Campanile Dijon Nord Toison d'Or
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Travel Blogs from Dijon
... to the Duke of Burgundy and his wife Guigone de Salins created a beautiful L’ Hotel-Dieu de Beaune, as it is called.
The roof is a beautiful mosaic of colored tiles. The building is a good example of Burgaundian/Flemish architecture. The hospital is now a museum (they have built a newer hospital.) The wineries still support this hospital after all these centuries. Every year they have a very ...
... close to each other. The poor
sometimes had to share a bed with someone else, talk about lack of
privacy. This was common to keep warm. Um no thanks, I'd rather be cold
then have to cuddle with a stranger. The rich did get their own bed,
fingers crossed I would have been of wealth in those times.
The medicine they used in those times was outrageous, even the operating
instruments, talk about unsanitary and painful. Their remedies were ...
We started our day with our first yet one of many of the breakfasts we would have at our Hotel and then took the tour bus to visit Moutarderie Fallot which was the mustard factory we would have a tour of and be able try fresh ground mustard paste. We would then have lunch at Le Belena where we met the students from CEFAM and got to learn a ...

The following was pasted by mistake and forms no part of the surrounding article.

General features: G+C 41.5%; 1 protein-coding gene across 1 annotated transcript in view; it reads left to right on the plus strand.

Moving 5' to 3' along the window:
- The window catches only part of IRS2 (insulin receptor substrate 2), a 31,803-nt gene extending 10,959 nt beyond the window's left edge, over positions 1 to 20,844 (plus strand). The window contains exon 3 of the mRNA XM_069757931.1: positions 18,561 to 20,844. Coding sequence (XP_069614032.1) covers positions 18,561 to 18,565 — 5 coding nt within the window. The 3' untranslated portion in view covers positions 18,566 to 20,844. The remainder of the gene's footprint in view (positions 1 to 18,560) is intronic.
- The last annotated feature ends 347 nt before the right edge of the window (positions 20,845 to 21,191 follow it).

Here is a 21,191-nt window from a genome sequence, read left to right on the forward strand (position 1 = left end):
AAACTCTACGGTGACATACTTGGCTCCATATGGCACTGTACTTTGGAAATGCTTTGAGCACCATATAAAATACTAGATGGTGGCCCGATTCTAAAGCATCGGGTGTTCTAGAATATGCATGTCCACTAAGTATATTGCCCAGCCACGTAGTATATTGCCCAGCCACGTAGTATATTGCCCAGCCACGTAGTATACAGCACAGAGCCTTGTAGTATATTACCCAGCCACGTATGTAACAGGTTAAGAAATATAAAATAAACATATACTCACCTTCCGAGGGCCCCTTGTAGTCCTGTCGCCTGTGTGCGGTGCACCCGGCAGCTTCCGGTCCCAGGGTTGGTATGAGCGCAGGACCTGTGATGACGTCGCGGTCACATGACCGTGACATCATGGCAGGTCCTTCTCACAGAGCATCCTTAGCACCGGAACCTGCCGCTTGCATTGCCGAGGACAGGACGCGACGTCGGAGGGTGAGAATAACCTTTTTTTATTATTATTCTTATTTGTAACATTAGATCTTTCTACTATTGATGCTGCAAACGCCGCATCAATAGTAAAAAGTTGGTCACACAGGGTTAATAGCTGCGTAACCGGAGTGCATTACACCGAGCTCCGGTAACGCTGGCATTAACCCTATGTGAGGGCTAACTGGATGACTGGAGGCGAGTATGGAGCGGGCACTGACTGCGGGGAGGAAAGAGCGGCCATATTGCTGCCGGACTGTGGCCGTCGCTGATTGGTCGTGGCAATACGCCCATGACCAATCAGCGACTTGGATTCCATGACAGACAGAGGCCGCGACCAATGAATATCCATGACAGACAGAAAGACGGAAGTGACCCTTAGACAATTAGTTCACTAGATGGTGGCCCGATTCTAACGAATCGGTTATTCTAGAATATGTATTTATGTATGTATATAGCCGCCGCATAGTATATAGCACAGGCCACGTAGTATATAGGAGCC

... spectacular. Again, somewhere i think we would like to get back to. Arriving in Dijon our tour leader said that being 9.00pm we would get taxi's to the hotel instead. Sure enough, Joelene and an Aussie lady by the name of Danielle and I rolled into the first taxi and off we went. The taxi driver has done his best but - surprise, surprise - as there was another festival on tonight the streets were closed. We confidently said 'doesn't matter mate' (in our ...
... similarly on the way down the canal, except the water in the chamber is lowered rather than raised. Duh.
Actually getting your barge through the locks is a whole other matter. There were mere inches on either side of the barge from the lock walls. We watched in awe as Stan or Sharon navigated their barge through these small spaces.
On the Canal du Bourgogne, lock-keeper’s houses are still standing next to each lock and in use, albeit by other people. ...